Western-themed movies and media have historically been displayed from a single perspective. The archetypal cowboy movie features white men, pistol showdowns, and southern accents. However, this is a completely whitewashed viewpoint that muddles the true origin of cowboys, which really began in Mexico with
“vaqueros,” a word derived from “vaca,” the Spanish word for cow.
Vaqueros worked for Spaniards in the 16th century, herding animals and taking care of livestock and ranches. In the early 1700s, vaquero culture started to move in the direction of what are now the states of Texas and New Mexico, but it wasn’t until the early 1800s that white colonists in the area started to adopt vaquero culture. In the 1800s, it continued to expand further and became more widely embraced; soon, African Americans, European immigrants, and Indigenous people began to identify as cowboys.
Decades later, the excitement of the Western lifestyle caught the eye of the entertainment business. The first Western-style short film was made in 1903, in New Jersey, and was called The Great Train Robbery. This film set the foundation for the genre of Westerns, marked by iconic gun showdowns. Cowboy movies were also well liked by filmmakers because of their low budgets.
When Hollywood took over the movie scene, the lead savior role was reserved for white people. If people of color were even in the film, their roles were always degrading and stereotypical. Not only was this phenomenon racist, but also historically inaccurate: in the 19th century, nearly 25 to 30 percent of cowboys were Black. However, films like The Lone Ranger perpetuated this whiteness, focusing on white characters and highlighting few people of color throughout its two and a half hours. Ironically, the lead role was speculated to have been inspired by Marshal Bass Reeves, the first Black deputy west of the Mississippi River and a former slave.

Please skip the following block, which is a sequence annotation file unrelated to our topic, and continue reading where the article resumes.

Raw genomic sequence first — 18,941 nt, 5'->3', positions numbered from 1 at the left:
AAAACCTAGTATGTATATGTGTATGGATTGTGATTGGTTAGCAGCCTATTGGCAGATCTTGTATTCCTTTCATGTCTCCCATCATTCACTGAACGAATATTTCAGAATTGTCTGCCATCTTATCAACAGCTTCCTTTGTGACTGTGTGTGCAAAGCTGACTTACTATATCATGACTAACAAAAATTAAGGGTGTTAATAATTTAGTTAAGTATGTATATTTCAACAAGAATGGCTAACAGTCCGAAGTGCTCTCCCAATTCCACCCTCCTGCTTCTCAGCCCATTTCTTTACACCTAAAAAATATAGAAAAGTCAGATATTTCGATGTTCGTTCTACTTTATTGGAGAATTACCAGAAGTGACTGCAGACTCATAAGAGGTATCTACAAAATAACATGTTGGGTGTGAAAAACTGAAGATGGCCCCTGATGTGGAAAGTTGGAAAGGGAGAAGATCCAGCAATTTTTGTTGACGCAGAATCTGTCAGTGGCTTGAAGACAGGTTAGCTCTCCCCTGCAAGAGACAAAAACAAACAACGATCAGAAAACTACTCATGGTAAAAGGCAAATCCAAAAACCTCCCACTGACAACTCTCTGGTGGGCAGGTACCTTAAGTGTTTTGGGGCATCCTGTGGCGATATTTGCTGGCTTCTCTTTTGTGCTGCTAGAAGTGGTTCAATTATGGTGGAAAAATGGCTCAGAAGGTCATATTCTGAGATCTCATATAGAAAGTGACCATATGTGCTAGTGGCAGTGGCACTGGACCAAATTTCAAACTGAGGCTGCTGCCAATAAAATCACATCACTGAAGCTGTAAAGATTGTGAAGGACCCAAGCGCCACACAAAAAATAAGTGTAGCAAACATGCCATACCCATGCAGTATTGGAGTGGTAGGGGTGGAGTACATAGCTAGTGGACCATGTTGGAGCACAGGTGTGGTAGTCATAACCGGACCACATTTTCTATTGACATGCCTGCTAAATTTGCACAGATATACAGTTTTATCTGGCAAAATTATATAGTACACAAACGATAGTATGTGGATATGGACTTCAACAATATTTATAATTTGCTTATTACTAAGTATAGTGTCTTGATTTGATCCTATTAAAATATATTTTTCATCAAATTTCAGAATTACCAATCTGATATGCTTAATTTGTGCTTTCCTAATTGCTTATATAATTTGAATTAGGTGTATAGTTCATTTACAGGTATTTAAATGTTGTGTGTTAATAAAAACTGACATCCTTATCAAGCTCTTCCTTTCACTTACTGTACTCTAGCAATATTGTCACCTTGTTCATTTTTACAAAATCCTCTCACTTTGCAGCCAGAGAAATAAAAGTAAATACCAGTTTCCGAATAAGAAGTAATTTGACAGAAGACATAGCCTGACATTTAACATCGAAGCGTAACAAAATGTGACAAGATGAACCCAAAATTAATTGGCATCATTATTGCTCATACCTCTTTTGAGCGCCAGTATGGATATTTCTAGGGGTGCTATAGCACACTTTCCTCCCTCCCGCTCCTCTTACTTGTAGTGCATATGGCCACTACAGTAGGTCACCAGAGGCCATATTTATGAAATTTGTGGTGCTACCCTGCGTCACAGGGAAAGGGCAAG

At long last, the film industry is making movies that reflect the true diversity of cowboys. Concrete Cowboy, released in 2020, dives into the lives of Black cowboys, focusing on the unity of such a community and the trust shared with animals. The film also touches on the idea that there exist different cultural practices to being a cowboy. The Harder They Fall, released in 2021, takes a more ruthless, action-packed approach by showing the cowboy lifestyle as a means for survival. It too features a mostly Black cast.
Instead of glorifying the white cowboy as the sole representative for this culture, we must celebrate the true history of cowboys. More than just unchangeable characters in movies, cowboys are a real, diverse, and complex group of people.